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10/08/2017 - 18:27hs
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Investments in Latin America to drop for 3rd straight year

ECLAC forecasts a decline of 5% in the flow of foreign direct investments in 2017, after a drop of 7.9% in 2016. However, Brazil attracted more resources last year and in 2017’s first half.



São Paulo – The Economic Commission for Latin America and the Caribbean (ECLAC) made public this Wednesday (10) its annual report forecasting that foreign direct investment (FDI) in the region will continue to decline this year. The estimate is for a decrease of 5%, after the flow had dropped 7.9% in 2016. The volume of resources last year reached USD 167.04 billion.

According to ECLAC, the performance is the result of low commodities’ prices, which inhibits investments in natural resource exploration, such as the mining sector. Plus, the organization mentions the low economic growth of several countries and the progress of the “digital economy”, which attracts resources to more developed nations rather than developing countries, just as the United Nations Conference on Trade and Development (UNCTAD) showed in its 2017 World Investments Report.

According to ECLAC, Latin America and the Caribbean received 10% of global FDI flows in 2016, while from 2011 to 2014 they had accounted for 14%. The peak of resource flows in the region took place in 2011, with almost USD 207 billion.

Foreign Direct Investment has been an important factor in the development of export activities that are key to the growth of Latin America and the Caribbean, as well as for the creation of new sectors. But the big productivity gaps that persist in the region and the new technological scenarios that the fourth industrial revolution poses require new policies to harness the benefits of FDI in national processes of sustainable development,” said ECLAC’s Executive Secretary in a statement from the Santiago, Chile-based organization.

Going against the tide and in the middle of a recession, Brazil received more investments last year in comparison to 2015. In all, the country was targeted by USD 78.9 billion, or 47% of the regional total. Brazil is traditionally the region’s main recipient and one of the world’s largest. The peak, however, took place in 2011, when the Brazilian economy attracted over USD 101 billion.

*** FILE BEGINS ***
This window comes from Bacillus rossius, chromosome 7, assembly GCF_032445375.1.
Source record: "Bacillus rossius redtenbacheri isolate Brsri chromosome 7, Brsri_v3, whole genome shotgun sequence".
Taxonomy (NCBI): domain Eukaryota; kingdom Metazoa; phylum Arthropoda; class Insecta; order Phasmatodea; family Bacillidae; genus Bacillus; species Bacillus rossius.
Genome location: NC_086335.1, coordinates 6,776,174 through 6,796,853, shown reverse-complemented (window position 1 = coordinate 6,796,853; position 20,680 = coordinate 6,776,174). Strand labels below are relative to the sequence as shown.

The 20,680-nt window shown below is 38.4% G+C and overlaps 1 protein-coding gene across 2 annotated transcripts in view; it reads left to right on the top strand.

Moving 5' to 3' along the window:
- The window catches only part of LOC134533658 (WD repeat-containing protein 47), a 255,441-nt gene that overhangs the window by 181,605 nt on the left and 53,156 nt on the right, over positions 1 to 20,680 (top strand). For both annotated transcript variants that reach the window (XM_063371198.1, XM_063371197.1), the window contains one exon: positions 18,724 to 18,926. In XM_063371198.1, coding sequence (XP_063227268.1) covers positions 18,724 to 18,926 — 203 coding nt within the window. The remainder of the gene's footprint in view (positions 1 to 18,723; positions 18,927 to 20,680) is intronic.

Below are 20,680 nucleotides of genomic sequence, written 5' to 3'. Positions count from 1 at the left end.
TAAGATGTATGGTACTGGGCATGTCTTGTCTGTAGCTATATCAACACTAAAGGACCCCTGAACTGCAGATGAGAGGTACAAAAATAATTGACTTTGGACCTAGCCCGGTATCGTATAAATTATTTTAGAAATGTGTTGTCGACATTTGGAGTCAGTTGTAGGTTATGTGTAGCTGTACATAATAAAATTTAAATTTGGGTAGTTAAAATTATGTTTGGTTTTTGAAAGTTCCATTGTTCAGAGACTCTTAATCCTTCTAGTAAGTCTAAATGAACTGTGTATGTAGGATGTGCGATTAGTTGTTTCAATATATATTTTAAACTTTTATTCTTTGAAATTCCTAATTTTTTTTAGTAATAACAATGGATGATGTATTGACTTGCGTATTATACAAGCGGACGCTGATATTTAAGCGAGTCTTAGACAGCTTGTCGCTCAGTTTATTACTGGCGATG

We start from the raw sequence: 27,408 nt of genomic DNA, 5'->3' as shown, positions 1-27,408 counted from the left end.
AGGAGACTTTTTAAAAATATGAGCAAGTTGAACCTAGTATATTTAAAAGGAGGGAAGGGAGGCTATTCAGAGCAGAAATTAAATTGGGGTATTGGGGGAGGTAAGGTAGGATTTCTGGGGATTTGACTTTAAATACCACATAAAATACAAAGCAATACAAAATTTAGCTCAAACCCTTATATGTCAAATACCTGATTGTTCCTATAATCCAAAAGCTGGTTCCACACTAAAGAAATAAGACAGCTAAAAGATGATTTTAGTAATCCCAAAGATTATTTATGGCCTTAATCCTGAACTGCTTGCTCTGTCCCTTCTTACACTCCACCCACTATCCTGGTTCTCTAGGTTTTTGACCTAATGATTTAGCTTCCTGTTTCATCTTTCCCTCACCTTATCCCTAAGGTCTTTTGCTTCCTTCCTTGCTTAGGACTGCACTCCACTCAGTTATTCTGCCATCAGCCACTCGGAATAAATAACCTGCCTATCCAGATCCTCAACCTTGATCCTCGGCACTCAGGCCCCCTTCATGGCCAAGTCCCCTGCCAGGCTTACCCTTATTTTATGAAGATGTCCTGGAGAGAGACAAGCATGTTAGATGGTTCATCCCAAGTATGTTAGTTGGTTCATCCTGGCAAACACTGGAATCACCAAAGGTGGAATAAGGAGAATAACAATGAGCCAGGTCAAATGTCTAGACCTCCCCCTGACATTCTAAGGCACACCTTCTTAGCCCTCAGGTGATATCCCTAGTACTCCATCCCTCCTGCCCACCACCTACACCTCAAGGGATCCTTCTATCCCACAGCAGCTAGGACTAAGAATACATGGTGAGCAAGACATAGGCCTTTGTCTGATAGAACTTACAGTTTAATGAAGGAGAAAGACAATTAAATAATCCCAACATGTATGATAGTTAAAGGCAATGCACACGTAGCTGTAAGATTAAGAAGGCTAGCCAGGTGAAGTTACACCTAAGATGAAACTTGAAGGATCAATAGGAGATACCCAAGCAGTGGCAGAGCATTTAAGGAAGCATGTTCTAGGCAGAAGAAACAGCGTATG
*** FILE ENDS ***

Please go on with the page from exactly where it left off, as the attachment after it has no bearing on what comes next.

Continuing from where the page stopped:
This year, the flow is continuing to increase. In the first six months, Brazil attracted USD 36.3 billion, against USD 33.8 billion in the same period of 2016, according to the Brazilian Central Bank (BC). However, the BC forecasts, for all of 2017, an inflow of USD 75 billion, less than what was registered in 2016.

Mexico comes in second place among the FDI recipients in the region. Last year, the country received USD 32.1 billion, 7.9% less than in 2015. Colombia, at third place, attracted USD 13.6 billion, an increase of 15.9% in the same comparison. Chile comes in fourth with USD 12.2 billion.

According to ECLAC, the new investments in the regions are concentrated in renewable energies, telecommunications and the auto industry. The largest part of the resources come from the United States and European Union.

On the other hand, investments by Latin American multinational companies abroad declined 50% last year, in comparison to 2015, to USD 24.6 billion.

*Translated by Sérgio Kakitani

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